There is nothing like living in an area filled with greenery and trees. It allows us to breathe fresh air regularly, and it feels like we’re living in a more serene environment. There is no denying that living in the woods or near the mountains can be a privilege and a luxury, but it can also come with plenty of safety hazards—the chief of which is the threat of wild animals like bears, deer, lions, foxes, alligators, moose, wolves, wild coyotes, and many others types of fauna that are native to North America.
Living in the woods or near the mountains can be a blessing, but being among its wildlife can be dangerous. Here are some tips for protecting your property, and your family, from wild animals.
Bolster your exteriors
If your neighborhood is the type where the houses don’t have fences, then your first line of defense is your exteriors. Make sure to have your garage door maintained and repaired at least annually because if it’s not properly maintained, then it’s always the first to go. The garage is the most tempting part of the house to vandals, and stronger and bigger animals can always make their way to your house through it if your garage is not durable enough.
In the past few decades, there has been a pattern of wild carnivores attacking humans in urban areas, so you need to do all that you can to strengthen your property’s exteriors. Forego the floor-to-ceiling windows, or if you must, make sure the materials are strong enough to stop a bison from running through it.
Seal any openings
Big animals are not the only thing you need to be wary of; you also need to watch out for smaller animals like squirrels, bats, and others. Bats, in particular, are a key source of various types of human viruses, so you want to do all that you can to keep steer clear of these animals.
Here are some tips for efficient inspection and sealing of any cracks in your home or property:
- Check every room, especially the attic, for any types of openings.
- Before you do some sealing, make sure that there are no animals trapped in any of these rooms. In this case, a thorough spring cleaning might be in order, especially if you haven’t done so in a few years.
- Cover and cap chimneys and cover any open vents using wire mesh.
- Keep your doors and garages closed at all times, especially during seasons when these animals are more likely to make an appearance.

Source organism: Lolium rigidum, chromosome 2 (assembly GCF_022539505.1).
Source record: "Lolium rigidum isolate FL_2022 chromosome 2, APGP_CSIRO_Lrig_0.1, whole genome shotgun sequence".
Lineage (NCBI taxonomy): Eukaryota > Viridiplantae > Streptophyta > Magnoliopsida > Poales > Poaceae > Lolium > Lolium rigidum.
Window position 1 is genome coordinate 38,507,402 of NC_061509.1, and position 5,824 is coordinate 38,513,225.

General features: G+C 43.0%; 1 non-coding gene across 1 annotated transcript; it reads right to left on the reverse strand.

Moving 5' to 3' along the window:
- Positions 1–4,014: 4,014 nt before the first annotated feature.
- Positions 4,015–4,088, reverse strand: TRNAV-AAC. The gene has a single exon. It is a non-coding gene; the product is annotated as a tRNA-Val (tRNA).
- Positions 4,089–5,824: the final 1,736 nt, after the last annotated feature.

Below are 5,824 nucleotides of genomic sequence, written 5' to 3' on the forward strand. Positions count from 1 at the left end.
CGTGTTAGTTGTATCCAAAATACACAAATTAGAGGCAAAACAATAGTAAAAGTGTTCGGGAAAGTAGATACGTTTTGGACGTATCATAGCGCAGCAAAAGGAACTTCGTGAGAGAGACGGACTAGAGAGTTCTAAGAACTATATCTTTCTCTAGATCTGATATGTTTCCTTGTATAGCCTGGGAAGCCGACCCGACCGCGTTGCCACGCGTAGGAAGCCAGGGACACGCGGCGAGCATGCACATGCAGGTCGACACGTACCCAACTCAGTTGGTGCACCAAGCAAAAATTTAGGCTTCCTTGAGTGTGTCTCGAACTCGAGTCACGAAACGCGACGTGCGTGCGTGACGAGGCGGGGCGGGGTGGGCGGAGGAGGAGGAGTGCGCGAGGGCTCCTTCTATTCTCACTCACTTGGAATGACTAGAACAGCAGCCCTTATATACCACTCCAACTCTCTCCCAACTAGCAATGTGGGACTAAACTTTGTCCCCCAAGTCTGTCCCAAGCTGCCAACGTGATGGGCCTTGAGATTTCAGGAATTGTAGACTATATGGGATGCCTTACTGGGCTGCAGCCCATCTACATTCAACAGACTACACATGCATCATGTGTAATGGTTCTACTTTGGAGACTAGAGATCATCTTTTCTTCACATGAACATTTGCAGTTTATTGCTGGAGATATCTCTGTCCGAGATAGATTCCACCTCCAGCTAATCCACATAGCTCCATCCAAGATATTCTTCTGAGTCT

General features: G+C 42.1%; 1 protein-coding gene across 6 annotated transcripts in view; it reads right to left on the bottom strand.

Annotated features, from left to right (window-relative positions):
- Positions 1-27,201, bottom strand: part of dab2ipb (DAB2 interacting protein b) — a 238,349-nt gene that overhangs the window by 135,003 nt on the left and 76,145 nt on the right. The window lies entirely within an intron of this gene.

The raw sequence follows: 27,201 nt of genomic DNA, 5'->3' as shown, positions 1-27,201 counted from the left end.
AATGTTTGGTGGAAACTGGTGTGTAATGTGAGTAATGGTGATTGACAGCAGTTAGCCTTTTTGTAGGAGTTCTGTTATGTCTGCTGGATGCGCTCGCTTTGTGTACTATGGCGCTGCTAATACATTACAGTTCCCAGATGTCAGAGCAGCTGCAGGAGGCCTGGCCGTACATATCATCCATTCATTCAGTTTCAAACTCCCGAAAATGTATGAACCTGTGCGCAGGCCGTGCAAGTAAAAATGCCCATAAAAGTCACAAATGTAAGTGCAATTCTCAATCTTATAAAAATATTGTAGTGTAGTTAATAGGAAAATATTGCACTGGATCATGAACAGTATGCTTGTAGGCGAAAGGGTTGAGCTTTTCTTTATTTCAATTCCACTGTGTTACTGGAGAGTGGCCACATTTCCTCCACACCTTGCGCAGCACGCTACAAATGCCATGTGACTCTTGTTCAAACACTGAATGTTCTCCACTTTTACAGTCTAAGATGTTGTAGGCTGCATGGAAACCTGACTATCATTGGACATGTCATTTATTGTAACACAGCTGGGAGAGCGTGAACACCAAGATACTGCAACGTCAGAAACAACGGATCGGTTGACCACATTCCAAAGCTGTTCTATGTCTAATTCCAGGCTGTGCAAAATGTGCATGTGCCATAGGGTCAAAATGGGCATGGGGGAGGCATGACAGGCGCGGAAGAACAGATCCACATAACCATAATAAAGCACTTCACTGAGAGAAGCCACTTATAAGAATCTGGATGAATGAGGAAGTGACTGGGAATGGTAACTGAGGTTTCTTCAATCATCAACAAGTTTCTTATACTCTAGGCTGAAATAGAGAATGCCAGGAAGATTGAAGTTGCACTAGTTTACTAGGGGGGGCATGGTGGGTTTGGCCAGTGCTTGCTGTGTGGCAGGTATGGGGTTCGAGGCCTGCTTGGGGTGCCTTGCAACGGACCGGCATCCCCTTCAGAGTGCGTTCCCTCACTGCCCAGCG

Install motion-sensor lights
Consider investing in smart motion-sensor lights. It will help illuminate your surroundings, so you don’t mistakenly walk into a wild animal’s path while trying to drink water in the middle of the night, and it will also help to scare and startle them away should they find themselves inside your house.
Maintain your landscaping
Remember that animals, especially smaller ones, have more places to hide and nest in if your trees and shrubbery are unkempt and messy. Make sure to keep your tree branches properly trimmed all year round, especially the branches that are overhanging your roof. Don’t skip your regular pruning and get rid of dead leaves other dried plants. Consider hiring a gardener that can help you keep your garden as well-maintained as possible.
Educate yourself about the wild animals in your area
If you know that wildlife is something that you would have to contend with in this residential or commercial property, then you need to take the initiative to learn more about the animals that are native to the area. Here are some things you need to learn about them:
- What makes them feel threatened
- The seasons of the year when they are most active and if they ever hibernate
- If they are ever tempted to attack humans, and if not, what triggers them to do so
- What you can do in case of an emergency—when you finally see yourself face to face with a wild animal, and there’s nowhere to go.
Knowing basic information about the wildlife in your area will help you coexist peacefully with them and can help you protect not just your home but also your family.
Remember they were here first
And last but not least, remember that they were in the area first. If you can respect them and not poach them needlessly or hunt them down, then maybe you can enjoy living in the area without them bothering you. Just put the necessary safeguards, leave them alone, and they might leave you alone too. Stay safe out there!